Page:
Oil Creek State Park is a Pennsylvania state park on 6,250 acres (2,529 ha) in Cherrytree, Cornplanter and Oil Creek Townships, Venango County, Pennsylvania in the United States. The park is adjacent to Drake Well Museum, the site of the first successful commercial oil well in the United States, that was drilled under the direction of Colonel Edwin Drake. Oil Creek State Park follows Oil Creek, between Titusville and Oil City, and is on Pennsylvania Route 8. While the creek is the park's main recreational attraction, it also contains the sites of the first oil boomtown and much of Pennsylvania's original oil industry. The park contains a museum, tableaux, and trails to help visitors understand the history of the oil industry there, and an excursion train.
The Canadian petroleum industry arose in parallel with that of the United States. Because of Canada's unique geography, geology, resources and patterns of settlement, however, it developed in different ways. The evolution of the petroleum sector has been a key factor in the history of Canada, and helps illustrate how the country became quite distinct from her neighbour to the south.
The petroleum industry is not of recent origin, but petroleum's current status as a key component of politics, society, and technology has its roots in the early 20th century. The invention of the internal combustion engine was the major influence in the rise in the importance of petroleum.
Canada's early petroleum discoveries took place near population centres or along lines of penetration into the frontier.
Leduc No. 1 was a major crude oil discovery made near Leduc, Alberta, Canada on February 13, 1947. It provided the geological key to Alberta's most prolific conventional oil reserves and resulted in a boom in petroleum exploration and development across Western Canada. The discovery transformed the Alberta economy; oil and gas supplanted farming as the primary industry and resulted in the province becoming one of the richest in the country. Nationally, the discovery allowed Canada to become self-sufficient within a decade and ultimately a major exporter of oil.
Petroleum Center is a populated place and ghost town in Cornplanter Township, Venango County, Pennsylvania, United States. In the 19th century the name was also spelled "Petroleum Centre". The town today is almost deserted.
The oil rush in America started in Titusville, Pennsylvania, in the Oil Creek Valley when Edwin L. Drake struck "rock oil" there in 1859. Titusville and other towns on the shores of Oil Creek expanded rapidly as oil wells and refineries shot up across the region. Oil quickly became one of the most valuable commodities in the United States and railroads expanded into Western Pennsylvania to ship petroleum to the rest of the country.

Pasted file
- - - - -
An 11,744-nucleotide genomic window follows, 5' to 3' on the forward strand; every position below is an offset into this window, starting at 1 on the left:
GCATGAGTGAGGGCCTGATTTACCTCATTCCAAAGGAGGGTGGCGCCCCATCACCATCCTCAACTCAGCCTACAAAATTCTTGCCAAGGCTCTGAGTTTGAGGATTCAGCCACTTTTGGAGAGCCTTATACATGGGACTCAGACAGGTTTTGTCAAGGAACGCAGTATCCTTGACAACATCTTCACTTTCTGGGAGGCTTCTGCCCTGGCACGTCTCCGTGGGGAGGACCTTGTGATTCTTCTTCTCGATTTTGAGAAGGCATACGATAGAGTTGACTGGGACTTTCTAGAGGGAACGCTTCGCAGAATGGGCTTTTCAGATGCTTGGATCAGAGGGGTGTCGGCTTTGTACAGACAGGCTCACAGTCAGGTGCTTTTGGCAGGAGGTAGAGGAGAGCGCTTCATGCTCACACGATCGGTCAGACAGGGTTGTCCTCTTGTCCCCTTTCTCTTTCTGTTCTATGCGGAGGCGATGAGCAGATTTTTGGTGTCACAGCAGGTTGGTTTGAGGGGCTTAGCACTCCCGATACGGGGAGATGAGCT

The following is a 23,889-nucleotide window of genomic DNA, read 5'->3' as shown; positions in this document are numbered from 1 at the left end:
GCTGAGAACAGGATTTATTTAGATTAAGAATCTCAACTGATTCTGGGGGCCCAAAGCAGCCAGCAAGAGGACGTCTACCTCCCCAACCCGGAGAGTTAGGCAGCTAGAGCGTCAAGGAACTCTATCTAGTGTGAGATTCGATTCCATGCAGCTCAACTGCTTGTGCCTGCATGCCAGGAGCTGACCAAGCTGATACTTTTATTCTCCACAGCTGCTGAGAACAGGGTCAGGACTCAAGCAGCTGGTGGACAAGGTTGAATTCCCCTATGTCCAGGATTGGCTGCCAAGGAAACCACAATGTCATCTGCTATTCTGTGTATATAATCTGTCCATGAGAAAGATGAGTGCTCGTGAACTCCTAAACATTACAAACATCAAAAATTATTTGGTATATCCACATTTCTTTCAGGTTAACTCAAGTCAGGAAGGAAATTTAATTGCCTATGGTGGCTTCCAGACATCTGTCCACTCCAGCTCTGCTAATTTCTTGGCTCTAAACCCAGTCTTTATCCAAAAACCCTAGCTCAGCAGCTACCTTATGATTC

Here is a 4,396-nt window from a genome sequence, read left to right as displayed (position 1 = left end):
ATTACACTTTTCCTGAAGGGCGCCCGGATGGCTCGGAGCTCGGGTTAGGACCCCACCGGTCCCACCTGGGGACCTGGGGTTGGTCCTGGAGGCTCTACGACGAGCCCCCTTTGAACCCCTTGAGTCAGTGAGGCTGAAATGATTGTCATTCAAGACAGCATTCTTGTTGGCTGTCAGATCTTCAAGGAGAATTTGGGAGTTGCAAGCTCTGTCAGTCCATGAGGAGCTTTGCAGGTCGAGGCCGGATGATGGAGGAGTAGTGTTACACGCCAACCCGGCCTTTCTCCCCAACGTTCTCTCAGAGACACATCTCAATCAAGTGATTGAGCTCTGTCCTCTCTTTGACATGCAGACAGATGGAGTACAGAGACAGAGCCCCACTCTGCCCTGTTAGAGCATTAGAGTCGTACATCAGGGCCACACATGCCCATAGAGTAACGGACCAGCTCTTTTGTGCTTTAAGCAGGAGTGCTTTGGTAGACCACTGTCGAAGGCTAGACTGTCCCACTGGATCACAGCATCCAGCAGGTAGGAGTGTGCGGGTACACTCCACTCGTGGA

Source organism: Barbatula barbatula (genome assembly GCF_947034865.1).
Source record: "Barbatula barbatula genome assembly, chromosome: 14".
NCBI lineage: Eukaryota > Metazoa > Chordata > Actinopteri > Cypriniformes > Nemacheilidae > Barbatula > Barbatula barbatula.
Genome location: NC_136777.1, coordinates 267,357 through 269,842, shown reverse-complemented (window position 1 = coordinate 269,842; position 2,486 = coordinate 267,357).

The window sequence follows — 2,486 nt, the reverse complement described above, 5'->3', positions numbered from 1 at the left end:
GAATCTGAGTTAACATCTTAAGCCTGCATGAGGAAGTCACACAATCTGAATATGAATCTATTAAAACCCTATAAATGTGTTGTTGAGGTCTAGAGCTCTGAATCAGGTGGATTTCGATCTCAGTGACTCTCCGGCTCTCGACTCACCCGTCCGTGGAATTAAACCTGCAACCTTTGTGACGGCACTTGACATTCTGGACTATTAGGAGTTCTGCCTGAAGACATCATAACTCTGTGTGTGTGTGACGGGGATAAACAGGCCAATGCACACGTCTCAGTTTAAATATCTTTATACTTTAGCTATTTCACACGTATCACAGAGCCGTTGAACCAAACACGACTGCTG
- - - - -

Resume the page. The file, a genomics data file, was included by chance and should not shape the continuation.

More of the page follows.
The Drake Well is a 69.5-foot-deep (21.2 m) oil well in Cherrytree Township, Venango County in the U.S. state of Pennsylvania, the success of which sparked the first oil boom in the United States. The well is the centerpiece of the Drake Well Museum located 3 miles (5 km) south of Titusville.
The Cat Creek Oil Field is located near the community of Cat Creek in Petroleum and Garfield counties in the U.S. state of Montana. The geological terminology used by Bowen, the geologist, to define the geological structure of Cat Creek in 1914 was Cat Creek Anticline. Peak of production recorded in 1922, with 11 wells drilling was 3 million barrels of oil.
Cat Creek is an unincorporated community in eastern Petroleum County, Montana, United States.
The Pithole Valley Railway was an ephemeral short line railroad in Venango County, Pennsylvania, constructed as a result of the Pennsylvania oil rush. The railroad was originally constructed in 1865 between Oil City, Pennsylvania, a local oil transportation hub, and the boomtown of Pithole, Pennsylvania. Constructed under the charter of the Clarion Land and Improvement Company, it was informally known as the Oil City and Pithole Branch Railroad. Although it was generally supported by the broad gauge Atlantic and Great Western Railway, it was built to standard gauge. Conflict with the Warren and Franklin Railway over the right-of-way along the Allegheny River led to a lawsuit which, in 1866, declared that the Oil City and Pithole had no right to operate along the river from Oleopolis, Pennsylvania to Oil City. That part of the line was sold to the Warren and Franklin, leaving the Oil City and Pithole with a 7-mile (10 km) line running north from Oleopolis to Pithole along Pithole Creek.
The Titusville Herald is a five-day morning daily newspaper published in Titusville, Pennsylvania, which covers news in Crawford County. Founded on June 14,1865, it is the oldest daily newspaper in the Pennsylvania Oil Region.